In a comment below, the participant known as That Fuzzy Bastard says of my review of J. Edgar for MSN Movies, "I rather appreciate that your good review has all the material for a bad review of, well, just about any Eastwood movie---I don't think you're in the tank, just unbothered by exactly the things that make my skin crawl. 'Stiffly solemn all the way down to its desaturated color palette..., too much of the time the dialogue is a little bit on the button.' It's all that respectable, white-elephant, reaching for authority that bugs me, and I'm always a little surprised to see such a fan of the disreputable okay with the blatant respectable-liberal-Oscar-bait that infests Eastwood's movies..."
I found these points sufficiently interesting that I think they deserve the platform of their own post. They got me thinking about a bunch of things, among them being the fact that what I really do enjoy in the latter films directed by Eastwood is the way the ostensibly white-elephant material exists side by side with what I consider the real meat of the movies, the termite stuff, if you want to extend the Manny Farber terminology. There's a very messy dread at the heart of the film that is evoked at some of the most seemingly offhand moments. They reach a crescendo in the crucial mother-and-son confrontation of the film, a scene so utterly fraught and pathetic that it could have been plucked out of a great Fassbinder picture. And also that while my evocation of a stiff solemnity may have evoked for TFB a "reaching for authority," or respectability, the way it played for me on screen was rather different, that is, not so much Richard Attenburough's Gandhi as Carl Theodor Dreyer's Gertrud. That's not an analogy that can stand up to formal analysis, and it's not meant to, I just bring it up relative to the predominant tone I got from the picture. The atmosphere is, I think, very much deliberately kind-of-suffocating, rather than actively elevating. A fancy way of saying, I suppose, that the movie is a bit of a bummer, and all the better for it.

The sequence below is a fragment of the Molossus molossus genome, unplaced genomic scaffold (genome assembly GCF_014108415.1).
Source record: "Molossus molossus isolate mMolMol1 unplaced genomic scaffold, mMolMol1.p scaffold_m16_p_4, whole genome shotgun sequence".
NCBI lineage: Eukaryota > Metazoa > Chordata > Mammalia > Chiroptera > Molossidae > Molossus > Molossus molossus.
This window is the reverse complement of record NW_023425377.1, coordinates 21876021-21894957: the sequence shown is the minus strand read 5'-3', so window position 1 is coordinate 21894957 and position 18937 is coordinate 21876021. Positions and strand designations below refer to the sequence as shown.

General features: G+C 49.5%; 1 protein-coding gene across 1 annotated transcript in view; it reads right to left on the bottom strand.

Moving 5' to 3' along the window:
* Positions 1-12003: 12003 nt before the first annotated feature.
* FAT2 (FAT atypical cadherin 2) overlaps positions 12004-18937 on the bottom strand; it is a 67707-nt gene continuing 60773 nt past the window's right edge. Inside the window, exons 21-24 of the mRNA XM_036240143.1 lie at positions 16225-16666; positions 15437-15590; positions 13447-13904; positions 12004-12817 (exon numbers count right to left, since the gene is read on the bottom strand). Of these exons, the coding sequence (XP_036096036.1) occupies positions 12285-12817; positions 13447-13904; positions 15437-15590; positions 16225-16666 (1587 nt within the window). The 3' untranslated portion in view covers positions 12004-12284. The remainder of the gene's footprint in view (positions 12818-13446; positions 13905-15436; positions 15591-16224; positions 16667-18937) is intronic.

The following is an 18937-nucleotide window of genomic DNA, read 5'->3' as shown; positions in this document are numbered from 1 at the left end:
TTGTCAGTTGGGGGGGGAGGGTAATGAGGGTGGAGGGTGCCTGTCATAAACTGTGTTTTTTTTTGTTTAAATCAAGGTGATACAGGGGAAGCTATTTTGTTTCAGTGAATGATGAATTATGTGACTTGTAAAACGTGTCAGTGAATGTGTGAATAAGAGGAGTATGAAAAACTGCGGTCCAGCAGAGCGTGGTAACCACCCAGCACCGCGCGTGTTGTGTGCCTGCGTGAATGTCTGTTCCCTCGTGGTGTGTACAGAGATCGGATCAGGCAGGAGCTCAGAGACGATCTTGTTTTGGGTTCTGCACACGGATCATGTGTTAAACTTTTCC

As to whether or not it's actively Oscar-bait, it might be a losing game to actively argue otherwise. Just as Martin Scorsese is highly unlikely to throw a RED camera on his shoulder and take to the streets to revisit the San Gennaro festival, so too ought we not entertain expectations that Eastwood will ever make something that's NOT an "event picture" for the balance of his career. For many reasons, some of them relatively obvious. For me the most germane (or at least personally intriguing)is the fact that he is a businessman as well as an artist. But I thought the artist—the termite—found pretty profitable engagement for himself with J. Edgar.